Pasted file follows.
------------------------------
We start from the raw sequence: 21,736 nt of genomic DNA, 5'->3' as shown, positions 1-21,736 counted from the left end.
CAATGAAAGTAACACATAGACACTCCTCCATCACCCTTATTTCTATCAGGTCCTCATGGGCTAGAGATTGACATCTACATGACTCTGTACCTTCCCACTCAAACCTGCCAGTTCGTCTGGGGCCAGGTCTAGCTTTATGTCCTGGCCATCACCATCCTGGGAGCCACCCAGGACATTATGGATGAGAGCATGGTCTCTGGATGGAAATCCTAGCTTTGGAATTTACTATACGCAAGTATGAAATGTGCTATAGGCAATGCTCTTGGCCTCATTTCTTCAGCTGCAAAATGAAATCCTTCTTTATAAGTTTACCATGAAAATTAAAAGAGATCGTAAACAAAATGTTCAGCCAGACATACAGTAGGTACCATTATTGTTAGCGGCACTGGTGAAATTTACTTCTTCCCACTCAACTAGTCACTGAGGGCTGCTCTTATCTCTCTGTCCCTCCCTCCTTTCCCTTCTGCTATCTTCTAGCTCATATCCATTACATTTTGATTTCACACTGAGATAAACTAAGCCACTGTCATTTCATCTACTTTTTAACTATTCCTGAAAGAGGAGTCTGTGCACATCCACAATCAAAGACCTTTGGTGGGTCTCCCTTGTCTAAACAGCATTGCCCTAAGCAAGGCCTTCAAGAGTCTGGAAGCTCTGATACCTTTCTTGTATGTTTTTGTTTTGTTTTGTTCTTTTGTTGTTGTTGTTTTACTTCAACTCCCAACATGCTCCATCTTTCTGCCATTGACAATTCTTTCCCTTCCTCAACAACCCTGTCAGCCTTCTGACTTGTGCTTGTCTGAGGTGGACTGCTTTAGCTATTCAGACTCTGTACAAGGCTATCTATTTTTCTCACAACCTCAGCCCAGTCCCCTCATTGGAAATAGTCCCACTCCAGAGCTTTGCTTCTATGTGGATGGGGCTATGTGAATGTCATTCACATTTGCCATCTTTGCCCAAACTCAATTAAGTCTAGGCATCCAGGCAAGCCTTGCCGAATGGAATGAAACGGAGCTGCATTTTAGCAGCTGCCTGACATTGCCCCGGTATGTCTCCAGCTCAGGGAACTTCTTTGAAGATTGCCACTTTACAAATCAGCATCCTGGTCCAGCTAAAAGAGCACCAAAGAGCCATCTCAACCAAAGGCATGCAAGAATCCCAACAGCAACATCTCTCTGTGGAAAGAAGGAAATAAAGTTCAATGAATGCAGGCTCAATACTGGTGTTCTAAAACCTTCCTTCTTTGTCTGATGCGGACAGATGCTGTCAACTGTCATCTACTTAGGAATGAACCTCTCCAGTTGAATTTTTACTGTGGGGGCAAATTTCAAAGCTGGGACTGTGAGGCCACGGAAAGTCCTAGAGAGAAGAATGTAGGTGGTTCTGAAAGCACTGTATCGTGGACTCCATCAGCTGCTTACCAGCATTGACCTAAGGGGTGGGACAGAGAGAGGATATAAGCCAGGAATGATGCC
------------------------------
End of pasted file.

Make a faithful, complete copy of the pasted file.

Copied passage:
We start from the raw sequence: 21,736 nt of genomic DNA, 5'->3' as shown, positions 1-21,736 counted from the left end.
CAATGAAAGTAACACATAGACACTCCTCCATCACCCTTATTTCTATCAGGTCCTCATGGGCTAGAGATTGACATCTACATGACTCTGTACCTTCCCACTCAAACCTGCCAGTTCGTCTGGGGCCAGGTCTAGCTTTATGTCCTGGCCATCACCATCCTGGGAGCCACCCAGGACATTATGGATGAGAGCATGGTCTCTGGATGGAAATCCTAGCTTTGGAATTTACTATACGCAAGTATGAAATGTGCTATAGGCAATGCTCTTGGCCTCATTTCTTCAGCTGCAAAATGAAATCCTTCTTTATAAGTTTACCATGAAAATTAAAAGAGATCGTAAACAAAATGTTCAGCCAGACATACAGTAGGTACCATTATTGTTAGCGGCACTGGTGAAATTTACTTCTTCCCACTCAACTAGTCACTGAGGGCTGCTCTTATCTCTCTGTCCCTCCCTCCTTTCCCTTCTGCTATCTTCTAGCTCATATCCATTACATTTTGATTTCACACTGAGATAAACTAAGCCACTGTCATTTCATCTACTTTTTAACTATTCCTGAAAGAGGAGTCTGTGCACATCCACAATCAAAGACCTTTGGTGGGTCTCCCTTGTCTAAACAGCATTGCCCTAAGCAAGGCCTTCAAGAGTCTGGAAGCTCTGATACCTTTCTTGTATGTTTTTGTTTTGTTTTGTTCTTTTGTTGTTGTTGTTTTACTTCAACTCCCAACATGCTCCATCTTTCTGCCATTGACAATTCTTTCCCTTCCTCAACAACCCTGTCAGCCTTCTGACTTGTGCTTGTCTGAGGTGGACTGCTTTAGCTATTCAGACTCTGTACAAGGCTATCTATTTTTCTCACAACCTCAGCCCAGTCCCCTCATTGGAAATAGTCCCACTCCAGAGCTTTGCTTCTATGTGGATGGGGCTATGTGAATGTCATTCACATTTGCCATCTTTGCCCAAACTCAATTAAGTCTAGGCATCCAGGCAAGCCTTGCCGAATGGAATGAAACGGAGCTGCATTTTAGCAGCTGCCTGACATTGCCCCGGTATGTCTCCAGCTCAGGGAACTTCTTTGAAGATTGCCACTTTACAAATCAGCATCCTGGTCCAGCTAAAAGAGCACCAAAGAGCCATCTCAACCAAAGGCATGCAAGAATCCCAACAGCAACATCTCTCTGTGGAAAGAAGGAAATAAAGTTCAATGAATGCAGGCTCAATACTGGTGTTCTAAAACCTTCCTTCTTTGTCTGATGCGGACAGATGCTGTCAACTGTCATCTACTTAGGAATGAACCTCTCCAGTTGAATTTTTACTGTGGGGGCAAATTTCAAAGCTGGGACTGTGAGGCCACGGAAAGTCCTAGAGAGAAGAATGTAGGTGGTTCTGAAAGCACTGTATCGTGGACTCCATCAGCTGCTTACCAGCATTGACCTAAGGGGTGGGACAGAGAGAGGATATAAGCCAGGAATGATGCC